Will the Motorola gamble hurt open source

I don't want to see Android blamed if it can't turn things around. Motorola's problems run deep and go back decades.

Trey Hillman, Kansas City Royals manager
Motorola is betting the farm on mobile open source.

While cutting staff, the onetime giant of mobility has apparently dropped Symbian and increased its commitment to the Google Android platform.

This is a little like your favorite manager running the Kansas City Royals. It's still a bad ball team. Supporting Android won't turn it into the Tampa Bay Rays.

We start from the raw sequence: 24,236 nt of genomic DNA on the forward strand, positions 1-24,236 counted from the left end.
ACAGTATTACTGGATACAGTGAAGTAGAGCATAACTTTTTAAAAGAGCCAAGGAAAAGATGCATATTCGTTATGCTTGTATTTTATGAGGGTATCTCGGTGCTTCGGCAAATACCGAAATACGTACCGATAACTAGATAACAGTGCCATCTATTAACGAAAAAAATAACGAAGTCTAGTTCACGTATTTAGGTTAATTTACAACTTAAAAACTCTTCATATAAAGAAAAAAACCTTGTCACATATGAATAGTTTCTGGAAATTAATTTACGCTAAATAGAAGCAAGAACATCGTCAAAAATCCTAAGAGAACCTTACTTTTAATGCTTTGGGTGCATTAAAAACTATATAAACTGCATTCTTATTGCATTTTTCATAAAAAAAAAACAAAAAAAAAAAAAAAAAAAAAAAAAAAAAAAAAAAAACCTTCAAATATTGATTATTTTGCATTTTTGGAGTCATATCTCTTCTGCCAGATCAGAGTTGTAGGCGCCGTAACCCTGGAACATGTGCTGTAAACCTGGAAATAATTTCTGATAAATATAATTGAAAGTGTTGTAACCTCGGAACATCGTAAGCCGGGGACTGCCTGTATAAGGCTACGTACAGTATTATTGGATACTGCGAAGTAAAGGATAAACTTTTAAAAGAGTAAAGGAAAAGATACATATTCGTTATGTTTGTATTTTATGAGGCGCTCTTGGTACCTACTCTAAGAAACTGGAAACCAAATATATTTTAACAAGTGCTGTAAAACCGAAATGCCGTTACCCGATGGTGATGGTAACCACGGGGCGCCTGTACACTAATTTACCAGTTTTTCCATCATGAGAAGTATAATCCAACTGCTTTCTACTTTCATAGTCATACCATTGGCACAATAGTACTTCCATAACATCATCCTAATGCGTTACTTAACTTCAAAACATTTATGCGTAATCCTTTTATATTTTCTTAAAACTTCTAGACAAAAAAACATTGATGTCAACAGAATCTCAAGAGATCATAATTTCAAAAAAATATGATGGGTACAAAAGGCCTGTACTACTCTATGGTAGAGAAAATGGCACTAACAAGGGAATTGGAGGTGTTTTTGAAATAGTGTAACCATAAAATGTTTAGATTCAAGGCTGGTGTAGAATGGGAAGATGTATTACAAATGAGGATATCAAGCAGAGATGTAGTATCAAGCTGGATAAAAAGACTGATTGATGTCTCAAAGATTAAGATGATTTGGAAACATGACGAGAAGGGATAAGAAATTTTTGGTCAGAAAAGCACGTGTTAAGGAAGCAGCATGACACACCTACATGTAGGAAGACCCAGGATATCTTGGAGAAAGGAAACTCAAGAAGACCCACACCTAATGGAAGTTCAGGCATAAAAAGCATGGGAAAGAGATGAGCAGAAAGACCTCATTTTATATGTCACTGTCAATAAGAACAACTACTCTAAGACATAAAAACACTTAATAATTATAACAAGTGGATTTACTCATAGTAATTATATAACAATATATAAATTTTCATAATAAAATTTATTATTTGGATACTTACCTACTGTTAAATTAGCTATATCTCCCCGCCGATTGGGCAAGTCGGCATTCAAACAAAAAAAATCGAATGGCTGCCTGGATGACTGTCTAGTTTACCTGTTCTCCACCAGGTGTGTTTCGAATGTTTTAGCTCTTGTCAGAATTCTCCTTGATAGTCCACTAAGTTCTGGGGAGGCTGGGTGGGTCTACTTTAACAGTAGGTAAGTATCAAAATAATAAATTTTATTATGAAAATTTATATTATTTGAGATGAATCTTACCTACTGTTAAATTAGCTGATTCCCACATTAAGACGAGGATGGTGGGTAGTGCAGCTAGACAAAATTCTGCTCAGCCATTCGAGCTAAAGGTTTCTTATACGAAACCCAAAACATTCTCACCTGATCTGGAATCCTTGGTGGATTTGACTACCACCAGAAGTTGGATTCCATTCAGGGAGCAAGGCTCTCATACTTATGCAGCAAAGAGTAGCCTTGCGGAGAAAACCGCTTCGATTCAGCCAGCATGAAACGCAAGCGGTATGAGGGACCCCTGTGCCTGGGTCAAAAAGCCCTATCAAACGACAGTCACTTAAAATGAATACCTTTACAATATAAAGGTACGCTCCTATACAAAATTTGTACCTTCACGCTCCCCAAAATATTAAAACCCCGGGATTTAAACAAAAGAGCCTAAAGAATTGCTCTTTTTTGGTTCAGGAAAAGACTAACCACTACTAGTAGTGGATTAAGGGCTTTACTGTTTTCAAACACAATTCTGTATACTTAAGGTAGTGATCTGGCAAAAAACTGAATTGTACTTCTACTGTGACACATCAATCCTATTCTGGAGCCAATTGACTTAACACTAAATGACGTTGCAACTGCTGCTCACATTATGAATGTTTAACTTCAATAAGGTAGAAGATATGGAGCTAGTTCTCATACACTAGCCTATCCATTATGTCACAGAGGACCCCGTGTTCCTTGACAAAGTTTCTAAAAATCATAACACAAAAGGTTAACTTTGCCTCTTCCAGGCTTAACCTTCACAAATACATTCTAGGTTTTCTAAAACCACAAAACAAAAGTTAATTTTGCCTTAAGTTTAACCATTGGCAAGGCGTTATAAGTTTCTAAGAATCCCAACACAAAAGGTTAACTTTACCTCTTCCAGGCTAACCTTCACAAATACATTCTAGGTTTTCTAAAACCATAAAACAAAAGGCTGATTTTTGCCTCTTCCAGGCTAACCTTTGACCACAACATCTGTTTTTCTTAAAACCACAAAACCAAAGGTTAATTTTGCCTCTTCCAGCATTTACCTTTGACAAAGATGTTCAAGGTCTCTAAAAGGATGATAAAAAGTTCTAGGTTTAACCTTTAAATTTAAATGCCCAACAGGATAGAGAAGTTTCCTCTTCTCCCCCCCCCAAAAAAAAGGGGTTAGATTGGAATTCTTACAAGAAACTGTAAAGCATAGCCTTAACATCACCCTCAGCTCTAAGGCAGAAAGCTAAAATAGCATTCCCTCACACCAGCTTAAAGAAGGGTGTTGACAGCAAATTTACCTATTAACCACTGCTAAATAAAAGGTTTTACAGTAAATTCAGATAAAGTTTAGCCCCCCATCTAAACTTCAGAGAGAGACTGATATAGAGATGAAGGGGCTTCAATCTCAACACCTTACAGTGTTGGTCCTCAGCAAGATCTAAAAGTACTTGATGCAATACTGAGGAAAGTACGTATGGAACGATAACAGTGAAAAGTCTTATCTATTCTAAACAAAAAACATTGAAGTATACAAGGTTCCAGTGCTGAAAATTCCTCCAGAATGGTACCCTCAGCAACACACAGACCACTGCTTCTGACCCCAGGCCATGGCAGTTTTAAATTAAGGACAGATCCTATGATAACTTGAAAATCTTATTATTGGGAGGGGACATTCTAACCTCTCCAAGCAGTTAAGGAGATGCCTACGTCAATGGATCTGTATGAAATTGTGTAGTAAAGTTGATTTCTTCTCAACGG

While Motorola is maintaining its market share, the fact is that sales are slowing for everyone, and the worldwide recession will only accelerate the trend. Motorola is trading at levels last seen in 1992.

I don't want to see Android blamed if it can't turn things around. Motorola's problems run deep and go back decades.

In the case of Android the challenges are also enormous. What carriers want is a device that will encourage a lot more use of mobile broadband, which the iPhone does. What customers want is less carrier control, something carriers resist.

To succeed, a manufacturer has to negotiate between these two contradictory impulses, mainly by standing at the customer's side. Will Motorola put its foot down when necessary? They have no record of doing so in the past.

Oh, and good luck to Trey Hillman, but as you already know the Red Sox are tougher than the Chunichi Dragons.